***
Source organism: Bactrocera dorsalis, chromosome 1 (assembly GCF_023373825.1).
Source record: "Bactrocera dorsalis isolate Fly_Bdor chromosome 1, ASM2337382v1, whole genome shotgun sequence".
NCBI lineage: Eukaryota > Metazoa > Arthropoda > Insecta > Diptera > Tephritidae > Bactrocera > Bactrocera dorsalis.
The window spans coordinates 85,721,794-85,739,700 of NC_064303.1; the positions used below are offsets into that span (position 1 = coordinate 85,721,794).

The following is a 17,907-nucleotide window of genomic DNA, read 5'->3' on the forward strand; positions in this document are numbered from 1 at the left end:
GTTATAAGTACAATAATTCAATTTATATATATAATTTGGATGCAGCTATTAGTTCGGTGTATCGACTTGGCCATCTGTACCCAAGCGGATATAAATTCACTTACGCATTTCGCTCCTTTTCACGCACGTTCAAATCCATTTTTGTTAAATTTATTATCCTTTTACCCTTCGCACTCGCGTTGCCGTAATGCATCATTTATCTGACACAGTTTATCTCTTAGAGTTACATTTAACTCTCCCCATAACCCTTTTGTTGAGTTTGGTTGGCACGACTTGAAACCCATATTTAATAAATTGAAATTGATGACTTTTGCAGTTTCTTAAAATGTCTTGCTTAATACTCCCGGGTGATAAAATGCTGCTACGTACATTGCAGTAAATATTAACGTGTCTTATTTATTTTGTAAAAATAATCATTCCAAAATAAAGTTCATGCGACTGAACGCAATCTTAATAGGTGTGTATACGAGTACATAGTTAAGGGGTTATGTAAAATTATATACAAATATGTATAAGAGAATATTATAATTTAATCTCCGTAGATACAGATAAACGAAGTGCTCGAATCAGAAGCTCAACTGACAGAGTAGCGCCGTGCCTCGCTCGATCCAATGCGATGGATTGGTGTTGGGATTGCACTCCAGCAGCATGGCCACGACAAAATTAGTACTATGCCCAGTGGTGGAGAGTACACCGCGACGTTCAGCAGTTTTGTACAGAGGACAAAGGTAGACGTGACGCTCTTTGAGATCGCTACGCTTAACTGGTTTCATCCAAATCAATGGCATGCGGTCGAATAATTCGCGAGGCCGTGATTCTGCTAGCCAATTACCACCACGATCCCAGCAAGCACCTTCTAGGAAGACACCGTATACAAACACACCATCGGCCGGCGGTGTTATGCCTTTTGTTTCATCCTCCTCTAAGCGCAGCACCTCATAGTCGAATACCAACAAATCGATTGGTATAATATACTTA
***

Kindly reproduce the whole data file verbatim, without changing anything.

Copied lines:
Source organism: Bactrocera dorsalis, chromosome 1 (assembly GCF_023373825.1).
Source record: "Bactrocera dorsalis isolate Fly_Bdor chromosome 1, ASM2337382v1, whole genome shotgun sequence".
NCBI lineage: Eukaryota > Metazoa > Arthropoda > Insecta > Diptera > Tephritidae > Bactrocera > Bactrocera dorsalis.
The window spans coordinates 85,721,794-85,739,700 of NC_064303.1; the positions used below are offsets into that span (position 1 = coordinate 85,721,794).

The following is a 17,907-nucleotide window of genomic DNA, read 5'->3' on the forward strand; positions in this document are numbered from 1 at the left end:
GTTATAAGTACAATAATTCAATTTATATATATAATTTGGATGCAGCTATTAGTTCGGTGTATCGACTTGGCCATCTGTACCCAAGCGGATATAAATTCACTTACGCATTTCGCTCCTTTTCACGCACGTTCAAATCCATTTTTGTTAAATTTATTATCCTTTTACCCTTCGCACTCGCGTTGCCGTAATGCATCATTTATCTGACACAGTTTATCTCTTAGAGTTACATTTAACTCTCCCCATAACCCTTTTGTTGAGTTTGGTTGGCACGACTTGAAACCCATATTTAATAAATTGAAATTGATGACTTTTGCAGTTTCTTAAAATGTCTTGCTTAATACTCCCGGGTGATAAAATGCTGCTACGTACATTGCAGTAAATATTAACGTGTCTTATTTATTTTGTAAAAATAATCATTCCAAAATAAAGTTCATGCGACTGAACGCAATCTTAATAGGTGTGTATACGAGTACATAGTTAAGGGGTTATGTAAAATTATATACAAATATGTATAAGAGAATATTATAATTTAATCTCCGTAGATACAGATAAACGAAGTGCTCGAATCAGAAGCTCAACTGACAGAGTAGCGCCGTGCCTCGCTCGATCCAATGCGATGGATTGGTGTTGGGATTGCACTCCAGCAGCATGGCCACGACAAAATTAGTACTATGCCCAGTGGTGGAGAGTACACCGCGACGTTCAGCAGTTTTGTACAGAGGACAAAGGTAGACGTGACGCTCTTTGAGATCGCTACGCTTAACTGGTTTCATCCAAATCAATGGCATGCGGTCGAATAATTCGCGAGGCCGTGATTCTGCTAGCCAATTACCACCACGATCCCAGCAAGCACCTTCTAGGAAGACACCGTATACAAACACACCATCGGCCGGCGGTGTTATGCCTTTTGTTTCATCCTCCTCTAAGCGCAGCACCTCATAGTCGAATACCAACAAATCGATTGGTATAATATACTTA